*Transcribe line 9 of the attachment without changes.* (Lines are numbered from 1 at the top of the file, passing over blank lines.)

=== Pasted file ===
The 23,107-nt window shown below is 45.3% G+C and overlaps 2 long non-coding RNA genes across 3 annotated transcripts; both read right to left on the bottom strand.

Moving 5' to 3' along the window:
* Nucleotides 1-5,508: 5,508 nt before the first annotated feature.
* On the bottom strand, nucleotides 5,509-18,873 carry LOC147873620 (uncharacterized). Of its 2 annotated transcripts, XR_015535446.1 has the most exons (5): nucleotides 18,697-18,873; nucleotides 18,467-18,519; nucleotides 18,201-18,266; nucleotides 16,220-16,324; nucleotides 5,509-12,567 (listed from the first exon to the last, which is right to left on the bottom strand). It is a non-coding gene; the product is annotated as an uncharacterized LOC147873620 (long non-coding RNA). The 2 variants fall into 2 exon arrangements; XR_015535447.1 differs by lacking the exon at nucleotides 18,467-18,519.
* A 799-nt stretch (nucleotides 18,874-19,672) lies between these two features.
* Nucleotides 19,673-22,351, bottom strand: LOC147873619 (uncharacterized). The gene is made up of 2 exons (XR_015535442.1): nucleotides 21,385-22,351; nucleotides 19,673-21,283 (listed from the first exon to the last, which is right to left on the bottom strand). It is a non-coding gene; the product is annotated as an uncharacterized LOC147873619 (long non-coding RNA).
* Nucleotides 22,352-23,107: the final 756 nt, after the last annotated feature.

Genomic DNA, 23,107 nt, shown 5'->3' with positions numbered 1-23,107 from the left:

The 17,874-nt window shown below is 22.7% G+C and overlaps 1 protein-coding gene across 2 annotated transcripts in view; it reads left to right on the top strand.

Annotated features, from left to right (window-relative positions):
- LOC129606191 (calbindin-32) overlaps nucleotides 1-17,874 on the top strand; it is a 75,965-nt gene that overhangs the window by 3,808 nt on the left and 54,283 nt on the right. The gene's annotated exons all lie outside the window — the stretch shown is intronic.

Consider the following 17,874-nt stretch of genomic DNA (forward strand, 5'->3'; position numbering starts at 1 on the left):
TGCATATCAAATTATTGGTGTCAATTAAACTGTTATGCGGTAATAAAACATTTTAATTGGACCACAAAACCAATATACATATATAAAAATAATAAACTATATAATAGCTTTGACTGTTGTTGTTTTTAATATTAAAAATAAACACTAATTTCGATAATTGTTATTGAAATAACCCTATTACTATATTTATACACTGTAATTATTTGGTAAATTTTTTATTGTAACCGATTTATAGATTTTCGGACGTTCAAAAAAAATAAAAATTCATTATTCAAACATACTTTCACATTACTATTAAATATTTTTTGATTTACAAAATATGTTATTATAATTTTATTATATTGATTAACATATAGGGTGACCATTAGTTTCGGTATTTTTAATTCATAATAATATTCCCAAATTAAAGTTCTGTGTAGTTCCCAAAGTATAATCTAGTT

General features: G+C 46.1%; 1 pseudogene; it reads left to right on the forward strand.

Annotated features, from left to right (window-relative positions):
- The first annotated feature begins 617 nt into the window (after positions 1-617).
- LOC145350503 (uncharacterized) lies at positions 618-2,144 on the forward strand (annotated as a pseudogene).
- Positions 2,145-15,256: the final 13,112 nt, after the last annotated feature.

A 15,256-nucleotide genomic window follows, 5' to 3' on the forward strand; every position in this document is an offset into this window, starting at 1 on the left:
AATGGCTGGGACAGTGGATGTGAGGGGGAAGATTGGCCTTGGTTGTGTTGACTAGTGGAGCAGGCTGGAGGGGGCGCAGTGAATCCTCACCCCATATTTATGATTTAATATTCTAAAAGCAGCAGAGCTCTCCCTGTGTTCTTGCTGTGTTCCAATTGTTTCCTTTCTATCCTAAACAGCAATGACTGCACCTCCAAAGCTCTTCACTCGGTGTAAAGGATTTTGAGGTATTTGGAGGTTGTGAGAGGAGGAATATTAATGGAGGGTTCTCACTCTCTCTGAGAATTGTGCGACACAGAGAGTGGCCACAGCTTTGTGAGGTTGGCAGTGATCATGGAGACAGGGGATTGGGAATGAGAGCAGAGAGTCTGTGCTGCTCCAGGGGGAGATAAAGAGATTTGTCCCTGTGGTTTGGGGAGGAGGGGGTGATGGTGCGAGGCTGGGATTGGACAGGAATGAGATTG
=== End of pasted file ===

The 17,874-nt window shown below is 22.7% G+C and overlaps 1 protein-coding gene across 2 annotated transcripts in view; it reads left to right on the top strand.